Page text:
This cake is perfect for people who would rather be eating fudge brownies, but someone won’t let them put candles in and call it a birthday cake. (And why not? I’ve seen cupcakes with candles.) It’s denser than regular chocolate cake, more chocolaty and less sweet. Ooh, I just realized I have some lemon drops left. I’m going to go melt some and pour it on like frosting.
1-1/4 cups sugar
3/4 cup butter
1/2 cup unsweetened cocoa powder (plus more for dusting baking dish)
1 teaspoon vanilla
1-1/2 cups flour
1 teaspoon baking powder
1/4 teaspoon baking soda
pinch of salt
1 cup milk
Melt the butter in a large-ish sauce pan. (large-ish: adj Big enough to hold all the ingredients, not just the butter and sugar. Bigger than the small-ish sauce pan in the photo below.) Melt the butter at least halfway before adding the sugar and cocoa, then stir constantly over medium-low heat until everything is melted.
You can just add it all at once, like I did, but then you have to start stirring immediately to keep the sugar from burning. Once it’s smooth and you don’t see any graininess from the sugar, remove from heat and allow to cool.
In a bowl, combine the flour, baking powder and baking soda and whisk together. If you don’t get the dry ingredients well mixed — especially the baking soda — you’ll end up with flat spots and huge bubbles in the finished product.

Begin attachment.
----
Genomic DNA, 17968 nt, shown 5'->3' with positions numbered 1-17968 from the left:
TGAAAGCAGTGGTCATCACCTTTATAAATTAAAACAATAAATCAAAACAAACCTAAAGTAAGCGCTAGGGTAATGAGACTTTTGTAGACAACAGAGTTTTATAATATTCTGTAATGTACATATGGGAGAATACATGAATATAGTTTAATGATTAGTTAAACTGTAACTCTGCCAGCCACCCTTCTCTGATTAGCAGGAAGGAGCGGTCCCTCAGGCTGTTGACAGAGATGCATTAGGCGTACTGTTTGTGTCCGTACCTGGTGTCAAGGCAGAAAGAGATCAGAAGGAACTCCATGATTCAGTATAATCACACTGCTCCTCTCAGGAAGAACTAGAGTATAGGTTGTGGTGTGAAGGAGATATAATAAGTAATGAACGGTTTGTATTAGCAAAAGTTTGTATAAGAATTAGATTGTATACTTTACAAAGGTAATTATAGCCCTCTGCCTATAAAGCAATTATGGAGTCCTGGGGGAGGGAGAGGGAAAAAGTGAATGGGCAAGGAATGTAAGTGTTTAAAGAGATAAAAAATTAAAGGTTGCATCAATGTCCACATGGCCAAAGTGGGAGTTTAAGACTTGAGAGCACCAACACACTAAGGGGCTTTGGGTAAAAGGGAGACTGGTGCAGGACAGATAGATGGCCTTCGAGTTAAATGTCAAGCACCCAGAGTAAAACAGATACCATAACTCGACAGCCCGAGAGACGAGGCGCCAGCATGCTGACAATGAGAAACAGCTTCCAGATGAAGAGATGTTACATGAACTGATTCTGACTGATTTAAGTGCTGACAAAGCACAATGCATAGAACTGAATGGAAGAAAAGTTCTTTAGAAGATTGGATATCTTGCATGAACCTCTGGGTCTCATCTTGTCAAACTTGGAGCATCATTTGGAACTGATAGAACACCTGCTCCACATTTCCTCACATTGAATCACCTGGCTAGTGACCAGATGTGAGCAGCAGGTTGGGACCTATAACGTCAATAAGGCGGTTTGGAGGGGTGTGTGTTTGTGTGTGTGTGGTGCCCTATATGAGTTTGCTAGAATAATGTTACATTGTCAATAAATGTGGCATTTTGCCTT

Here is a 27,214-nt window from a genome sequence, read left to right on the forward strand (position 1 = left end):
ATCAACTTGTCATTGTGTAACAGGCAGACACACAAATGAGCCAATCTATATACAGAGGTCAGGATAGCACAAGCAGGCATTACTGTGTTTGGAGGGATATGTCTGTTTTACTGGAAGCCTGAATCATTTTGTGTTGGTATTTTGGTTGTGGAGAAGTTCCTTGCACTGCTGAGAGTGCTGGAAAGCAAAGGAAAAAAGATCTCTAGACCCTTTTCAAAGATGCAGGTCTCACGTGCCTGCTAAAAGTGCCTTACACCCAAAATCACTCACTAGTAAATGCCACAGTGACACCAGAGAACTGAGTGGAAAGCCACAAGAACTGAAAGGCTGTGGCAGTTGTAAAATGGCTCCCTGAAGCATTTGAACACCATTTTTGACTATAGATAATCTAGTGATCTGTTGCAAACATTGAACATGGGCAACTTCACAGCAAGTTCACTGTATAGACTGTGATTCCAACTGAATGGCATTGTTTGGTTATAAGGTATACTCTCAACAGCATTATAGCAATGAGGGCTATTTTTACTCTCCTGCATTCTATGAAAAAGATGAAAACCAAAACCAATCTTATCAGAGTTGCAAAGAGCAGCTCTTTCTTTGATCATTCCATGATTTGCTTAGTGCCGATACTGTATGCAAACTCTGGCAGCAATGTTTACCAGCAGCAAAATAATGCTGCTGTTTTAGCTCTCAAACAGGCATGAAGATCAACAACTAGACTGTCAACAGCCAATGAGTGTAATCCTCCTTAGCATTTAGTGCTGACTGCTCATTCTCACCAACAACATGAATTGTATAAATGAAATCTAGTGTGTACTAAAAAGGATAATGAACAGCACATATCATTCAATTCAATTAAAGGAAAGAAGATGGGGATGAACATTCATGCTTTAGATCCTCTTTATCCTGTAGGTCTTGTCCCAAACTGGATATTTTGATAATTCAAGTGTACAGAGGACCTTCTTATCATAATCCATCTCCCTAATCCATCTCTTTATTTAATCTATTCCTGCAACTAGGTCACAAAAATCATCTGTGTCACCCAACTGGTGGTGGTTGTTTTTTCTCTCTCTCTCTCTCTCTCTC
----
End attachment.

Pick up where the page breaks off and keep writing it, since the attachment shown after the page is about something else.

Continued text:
Make sure the butter / sugar / chocolate mixture is cool enough that you can dip a finger in without burning yourself. (“And how am I supposed to do that?” Very carefully.) Mix in the vanilla, eggs and salt.
Add the dry ingredients and the milk to the chocolate in alternating amounts. A little dry, a little milk, etc., stirring after each addition. How much is a little? About a quarter cup.
Last month when I showed what it means to flour a pan, a couple of people mentioned in the comments that you can do this with cocoa powder when you’re doing a chocolate cake. That’s what I did here.
Pour the batter into the “floured” 9 x 13 baking dish.
Bake at 375° for 15-20 minutes. It’s done when a toothpick stuck into the tallest part comes out clean.
If you’re in a hurry to get it cut and served, you can pop it out of the dish right away. If you leave it in the dish, as it cools it will pull away from the edges, making it easier to remove.
Put a cutting board on top of the dish and flip it over. This took a little persuasion to pop out, bit it all came out without breaking.
The one way this is slightly better than brownies — aside from being allowed to use it as a birthday cake — is that it doesn’t stick to the knife as you’re cutting it. And it’s better than cake, because you can cut really small pieces without having it crumble on you.
In fact, I cut it so small that after we took out the two dozen we needed to provide for Ana’s kindergarten graduation, there were still a few left.
You can frost it if you want. I’d prefer to add nuts. And I’m going down right now to try the lemon glaze. Let’s see how that goes …
UPDATE: And now I’ve done the glaze.
Chocolate and citrus are … ummm … I’ve got no words for this. All I can say is … mmmmmmmmnnnnnnn.
And that’s it.
Want more like this? For more recipes like this, that you can hold right in your hands, and write on, take notes, tear pages out if you want (Gosh, you're tough on books, aren't you?) you might be interested in How To Cook Like Your Grandmother, 2nd edition, Illustrated. Or to learn your way around the kitchen, check out Starting From Scratch: The Owner's Manual for Your Kitchen.